# How to Use IF with ISNA Function in Excel (3 Ideal Examples)

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While working with Excel, we often face #N/A error when the required value is missing from the dataset. But if you want to get rid of this visible error and replace it with any definite text, then the ISNA function is a good option. It gets more logical and dynamic when combined with the IF function. In this article, we will learn how to use IF with ISNA function in Excel through 3 ideal examples.

## Introduction to IF Function in Excel

In this section, you will get a short overview of IF function.

• Function Objective:

Checks whether a condition is met, and returns one value if TRUE, and another one if FALSE.

• Syntax:
`=IF(logical_test, [value_if_true], [value_if_false])`

• Arguments Explanation:
 ARGUMENT COMPULSORY/OPTIONAL EXPLANATION logical_test Compulsory Given condition for a cell or a range of cells [value_if_true] Optional Defined statement if the condition is met [value_if_false] Optional Defined statement if the condition is not met
• Logical Operators:
 OPERATOR DESCRIPTION = Equal to <> Not Equal to > Greater Than >= Greater Than or Equal to < Less Than <= Less Than or Equal to
• Return Parameter:

Logical values: TRUE or FALSE if statements are not defined. If statements are defined, theyâ€™ll be shown as return values based on the conditions met or not.

• Versions:

This version is available from Excel 2000.

## Introduction to ISNA Function in Excel

The ISNA function is categorized under the INFORMATION functions in Excel. It checks whether a cell contains the #N/A error or not and returns TRUE or FALSE depending on the presence of #N/A.

• Function Objective:

Checks whether a value is #N/A, and returns TRUE or FALSE.

• Syntax:
`=ISNA (value)`

• Arguments:
 ARGUMENT REQUIRED/OPTIONAL EXPLANATION value Required A value or expression to be checked for #N/A error
• Versions:

This version is available from Excel 2003.

## How to Use IF with ISNA Function in Excel: 3 Ideal Examples

So far, we got a brief idea about the IF and ISNA functions. Now let us combine them for this sample dataset. Here, the dataset shows 10 Student Names with their Obtained Marks in an exam.

Considering it as a long dataset, let us find the marks that the student Albert obtained in the exam. For this, we can use any type of function that works with lookup value. For example, here we will use the VLOOKUP function and therefore get the output with this formula.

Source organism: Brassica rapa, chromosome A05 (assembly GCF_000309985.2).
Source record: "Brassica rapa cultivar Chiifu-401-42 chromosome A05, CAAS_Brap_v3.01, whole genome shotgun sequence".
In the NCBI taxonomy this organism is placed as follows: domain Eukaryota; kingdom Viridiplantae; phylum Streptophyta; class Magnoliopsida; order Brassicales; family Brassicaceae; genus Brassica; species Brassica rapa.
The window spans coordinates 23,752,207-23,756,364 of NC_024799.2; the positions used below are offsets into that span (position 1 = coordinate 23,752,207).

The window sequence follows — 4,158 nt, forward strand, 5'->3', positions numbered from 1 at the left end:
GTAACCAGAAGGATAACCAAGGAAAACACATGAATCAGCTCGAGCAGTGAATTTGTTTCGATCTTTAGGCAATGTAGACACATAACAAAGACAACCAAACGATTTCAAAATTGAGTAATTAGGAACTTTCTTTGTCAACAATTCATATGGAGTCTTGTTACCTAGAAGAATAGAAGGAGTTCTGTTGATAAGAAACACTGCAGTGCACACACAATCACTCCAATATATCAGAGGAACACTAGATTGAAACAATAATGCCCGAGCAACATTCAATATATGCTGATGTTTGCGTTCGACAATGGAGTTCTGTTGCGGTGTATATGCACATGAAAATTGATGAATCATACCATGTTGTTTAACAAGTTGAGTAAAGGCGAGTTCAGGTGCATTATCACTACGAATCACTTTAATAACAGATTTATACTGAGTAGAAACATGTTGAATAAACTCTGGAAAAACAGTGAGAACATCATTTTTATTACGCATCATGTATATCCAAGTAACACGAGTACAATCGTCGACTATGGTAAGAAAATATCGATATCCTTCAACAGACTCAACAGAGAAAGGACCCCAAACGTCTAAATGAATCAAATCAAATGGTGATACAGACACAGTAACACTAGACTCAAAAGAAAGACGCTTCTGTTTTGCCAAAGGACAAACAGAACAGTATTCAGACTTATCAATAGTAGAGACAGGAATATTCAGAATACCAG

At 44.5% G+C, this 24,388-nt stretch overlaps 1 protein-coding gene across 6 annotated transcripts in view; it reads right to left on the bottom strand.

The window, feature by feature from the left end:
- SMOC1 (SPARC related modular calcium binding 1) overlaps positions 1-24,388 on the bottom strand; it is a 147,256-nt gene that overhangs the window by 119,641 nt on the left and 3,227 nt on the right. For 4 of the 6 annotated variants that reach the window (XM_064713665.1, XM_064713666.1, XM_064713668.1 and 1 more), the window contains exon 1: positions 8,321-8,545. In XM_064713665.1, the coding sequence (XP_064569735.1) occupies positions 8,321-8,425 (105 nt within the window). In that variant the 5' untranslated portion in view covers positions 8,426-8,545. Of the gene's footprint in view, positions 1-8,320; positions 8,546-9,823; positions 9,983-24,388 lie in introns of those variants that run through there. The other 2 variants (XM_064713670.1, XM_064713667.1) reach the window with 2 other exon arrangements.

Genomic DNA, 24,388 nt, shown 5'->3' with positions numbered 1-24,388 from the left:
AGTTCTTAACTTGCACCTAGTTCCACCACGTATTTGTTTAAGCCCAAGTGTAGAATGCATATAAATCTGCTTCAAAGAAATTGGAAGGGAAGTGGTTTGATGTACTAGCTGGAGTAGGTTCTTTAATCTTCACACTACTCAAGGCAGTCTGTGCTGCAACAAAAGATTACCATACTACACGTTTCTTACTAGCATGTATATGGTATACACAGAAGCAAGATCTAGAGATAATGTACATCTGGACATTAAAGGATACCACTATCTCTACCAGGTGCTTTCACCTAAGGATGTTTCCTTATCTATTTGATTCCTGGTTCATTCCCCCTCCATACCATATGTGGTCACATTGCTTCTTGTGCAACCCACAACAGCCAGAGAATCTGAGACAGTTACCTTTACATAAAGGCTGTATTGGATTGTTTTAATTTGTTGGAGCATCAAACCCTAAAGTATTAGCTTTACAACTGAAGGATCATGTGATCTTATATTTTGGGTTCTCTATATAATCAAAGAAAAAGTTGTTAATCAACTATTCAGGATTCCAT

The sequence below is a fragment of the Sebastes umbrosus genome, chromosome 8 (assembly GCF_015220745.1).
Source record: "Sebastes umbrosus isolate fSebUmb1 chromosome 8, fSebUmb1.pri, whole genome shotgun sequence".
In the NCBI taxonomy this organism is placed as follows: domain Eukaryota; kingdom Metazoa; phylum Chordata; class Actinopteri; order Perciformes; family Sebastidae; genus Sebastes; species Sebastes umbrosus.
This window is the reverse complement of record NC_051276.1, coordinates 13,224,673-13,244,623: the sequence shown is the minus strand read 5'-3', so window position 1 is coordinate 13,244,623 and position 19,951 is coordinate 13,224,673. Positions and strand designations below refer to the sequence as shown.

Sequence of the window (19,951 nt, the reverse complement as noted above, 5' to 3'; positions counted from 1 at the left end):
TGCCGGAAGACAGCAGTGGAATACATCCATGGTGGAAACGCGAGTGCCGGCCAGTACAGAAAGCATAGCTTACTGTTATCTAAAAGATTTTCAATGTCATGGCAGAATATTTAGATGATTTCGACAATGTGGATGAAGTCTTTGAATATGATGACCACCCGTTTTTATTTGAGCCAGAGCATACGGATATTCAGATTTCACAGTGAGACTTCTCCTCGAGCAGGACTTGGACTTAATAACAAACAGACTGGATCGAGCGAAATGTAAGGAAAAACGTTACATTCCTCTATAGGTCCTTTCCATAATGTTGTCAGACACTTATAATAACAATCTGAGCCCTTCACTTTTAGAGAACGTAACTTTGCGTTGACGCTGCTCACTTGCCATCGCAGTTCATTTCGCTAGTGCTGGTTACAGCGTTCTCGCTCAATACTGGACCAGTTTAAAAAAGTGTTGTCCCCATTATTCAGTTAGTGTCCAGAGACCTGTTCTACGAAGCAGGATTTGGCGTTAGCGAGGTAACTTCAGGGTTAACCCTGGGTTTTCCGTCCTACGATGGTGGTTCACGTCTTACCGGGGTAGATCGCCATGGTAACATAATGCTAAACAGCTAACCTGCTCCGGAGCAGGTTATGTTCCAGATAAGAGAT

`=VLOOKUP(F4,B5:C14,2,0)`

Now, if you insert the name Pamela, the output returns a #N/A error as the name is not available in the dataset.

This is where we need to use the IF and ISNA functions to replace this error. Letâ€™s see the following examples to do the task.

### 1. Use IF with ISNA Function to Replace Error in Excel

In this example, we will apply the IF with the ISNA function to replace the error that occurred. For this, do the following task.

• First, select Cell F6.
• Then, put this formula inside the cell.
`=IF(ISNA(F5),"Not Found", "Found")`

• Lastly, press Enter.

Here, the ISNA function checks for the error in Cell F5 and the IF function returns the output whether Found or Not Found after running the logical test.

### 2. Combine IF and ISNA with VLOOKUP Function in Same Table

We can also use the VLOOKUP function along with the IF and ISNA functions for errors. Letâ€™s see how it works.

• In the beginning, apply this formula in Cell F6.
`=IF(ISNA(VLOOKUP(F4, \$B\$5:\$C\$14, 2, FALSE)), "Not Found", VLOOKUP(F4, \$B\$5:\$C\$14, 2, FALSE))`

• Then, hit on Enter.
• As a result, you will get the output as text rather than as a #N/A error.

In this formula, the VLOOKUP function looks for the lookup value of Cell F4 from the range B5:C14. Along with it, the function returns a value from column number 2, otherwise FALSE when not found. Finally, the IF function runs a logical test based on the ISNA function.

### 3. Apply IF and ISNA with MATCH Function for Logical Test in Excel

Here is another example where we will use the MATCH function along with the IF and ISNA functions in Excel. Letâ€™s see the process below.

• Initially, select Cell F6 and insert this formula.
`=IF(ISNA(MATCH(F4,\$B\$5:\$C\$14,0)), "Not Found", "Found")`

• Lastly, press Enter and you will get the following output.

In this formula, the MATCH function finds and matches the lookup value of Cell F4 from the range B5:C14. Then, we typed 0 for an Exact Match. Finally, the IF function runs a logical test based on the ISNA function.

Read More: Use ISNA and MATCH Functions in Excel

## Excel IFNA Function: An Alternative to ISNA-IF Combination

People often mix up the ISNA function with the IFNA function. Because both of them are applied to check for #N/A error and return TRUE or FALSE. But the major difference is, we need to nest the ISNA and VLOOKUP (or MATCH/any LOOKUP function) functions with the IF function to get the output. On the other hand, the IFNA function directly works without any nested function. The following image shows the output with the IFNA function.

Get this sample file practice by yourself.

## Conclusion

Finally, we are at the conclusion of our article. Here, we tried to explain how to use IF with the ISNA function in Excel with 3 ideal examples. Let us know your feedback in the comment box.

Sanjida Mehrun Guria

Hello! Welcome to my blog. I have completed my Bachelor in Architecture from Ashanullah University of Science & Technology, Dhaka. I am a passionate, goal-oriented person with an immense thirst for knowledge and an attitude to grow continuously. Besides Architectural work, I find it very enthusiastic to work in Excel blogging. Exceldemy is a platform where I have got the opportunity to flourish my skill in Microsoft Excel and therefore, here I will be posting blogs related to it.

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